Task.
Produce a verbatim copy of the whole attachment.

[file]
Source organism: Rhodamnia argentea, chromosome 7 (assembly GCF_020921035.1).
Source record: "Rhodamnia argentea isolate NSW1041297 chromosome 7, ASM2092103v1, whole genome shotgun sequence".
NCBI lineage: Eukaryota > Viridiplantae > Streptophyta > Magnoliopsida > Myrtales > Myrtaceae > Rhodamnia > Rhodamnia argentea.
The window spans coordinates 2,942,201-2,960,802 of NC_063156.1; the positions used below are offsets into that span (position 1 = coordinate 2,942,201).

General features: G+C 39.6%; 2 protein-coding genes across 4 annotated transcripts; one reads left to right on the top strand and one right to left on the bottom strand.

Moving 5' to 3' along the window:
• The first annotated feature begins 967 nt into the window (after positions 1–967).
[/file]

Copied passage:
Source organism: Rhodamnia argentea, chromosome 7 (assembly GCF_020921035.1).
Source record: "Rhodamnia argentea isolate NSW1041297 chromosome 7, ASM2092103v1, whole genome shotgun sequence".
NCBI lineage: Eukaryota > Viridiplantae > Streptophyta > Magnoliopsida > Myrtales > Myrtaceae > Rhodamnia > Rhodamnia argentea.
The window spans coordinates 2,942,201-2,960,802 of NC_063156.1; the positions used below are offsets into that span (position 1 = coordinate 2,942,201).

General features: G+C 39.6%; 2 protein-coding genes across 4 annotated transcripts; one reads left to right on the top strand and one right to left on the bottom strand.

Moving 5' to 3' along the window:
• The first annotated feature begins 967 nt into the window (after positions 1–967).